It’s no secret to anyone who knows me that I am inspired by eagles. From a very young age, their majestic strength and vision has taught me so much about character and courage. I love the independence of their flight, and never tire of watching them soar.
However, when it comes to geese, that’s another story. When I was just a kid, my three year-old sister was attacked by a goose. This once revered symbol of Canada has become a nuisance to many of us, especially in Southern Ontario. Due to changes in their population, many geese no longer fly south for the winter. Instead, the overpopulated birds park themselves in our parking lots, green spaces and sidewalks.
But there’s one thing to be said for geese: they’re great at teamwork. As a solitary eagle, I realize that, despite my many years in ministry, I still have much to learn from geese when it comes to working as a team in ministry:
Geese form efficient teams
Flying in formation allows geese to fly fast, longer and more efficiently than they would on their own. Scientists believe that flying in a V formation allows a team to fly about 70% farther, but with the same amount of energy, than they could alone. This is because the geese at the front provide lift and reduce wind resistance, conserving the energy of the whole group.
From a ministry team perspective: Is your team reducing “wind resistance” for each other? Are they sharing the load, supporting and encouraging each other in ministry and in the faith? As leaders, we have to provide this example of compassionate care, so we can accomplish more together.
Geese know their team position
By rotating positions, each goose takes a turn at receiving the brunt of the air resistance. Every member of a flock of geese knows that it is integral to keeping the whole crew going. If a goose doesn’t fulfill his role, all the others suffer.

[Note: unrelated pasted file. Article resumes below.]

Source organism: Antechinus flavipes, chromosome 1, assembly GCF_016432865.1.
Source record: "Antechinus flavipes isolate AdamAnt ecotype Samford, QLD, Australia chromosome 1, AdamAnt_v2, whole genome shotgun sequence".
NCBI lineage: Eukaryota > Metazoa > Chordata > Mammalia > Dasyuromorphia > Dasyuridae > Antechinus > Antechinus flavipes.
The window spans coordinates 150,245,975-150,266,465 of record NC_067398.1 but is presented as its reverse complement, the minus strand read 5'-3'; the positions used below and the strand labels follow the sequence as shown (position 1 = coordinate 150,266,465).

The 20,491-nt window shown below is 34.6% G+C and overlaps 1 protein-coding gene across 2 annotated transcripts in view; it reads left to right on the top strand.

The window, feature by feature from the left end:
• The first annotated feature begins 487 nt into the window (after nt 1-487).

From a ministry team perspective Sometimes stretching ourselves in a challenging new area can bring growth. But there is also something to be said for allowing our team members to thrive in those areas in which they are gifted, by giving them opportunities to lead when appropriate. We can encourage and provide those opportunities for our ministry teams to serve in their best capacity.
Geese support their leader
When it’s a goose’s turn to lead, he leads absolutely. There is no overthrow of hierarchy- he is in charge of the course until he can no longer resist the force of the wind. The geese behind him can also keep close tabs on him, ensuring that he is protected from threats that could come from behind. At the same time, the leader isn’t looking back and micro-managing his team, telling them how to fly. He’s focussed on his goal, with full confidence that those behind are backing him up. Because, when it’s their turn to lead, he will do the same.
From a ministry team perspective Is your team flying towards your goal? As important as it is for a leader to be in tune with their team, it’s equally important for the team to be in tune with the leader. Being united in purpose and committed to the shared vision of leadership ensures you will make it to your destination.
1 Corinthians 12:12 (ESV) says, “For just as the body is one and has many members, and all the members of the body, though many, are one body, so it is with Christ.” When each member of a ministry team is acting in their unique capabilities and gifts, the whole body thrives.
Forming an efficient team, knowing your position, and supporting your leader are crucial to ministry. Next week we’ll take a look at the final two important teamwork tips from geese: cultivating great communication, and ensuring everyone on your team is cared for.
Want to learn more about effective teamwork? Sign up for our 2017 Church Leaders Forum: Flying in Formation, at cities across Canada this spring.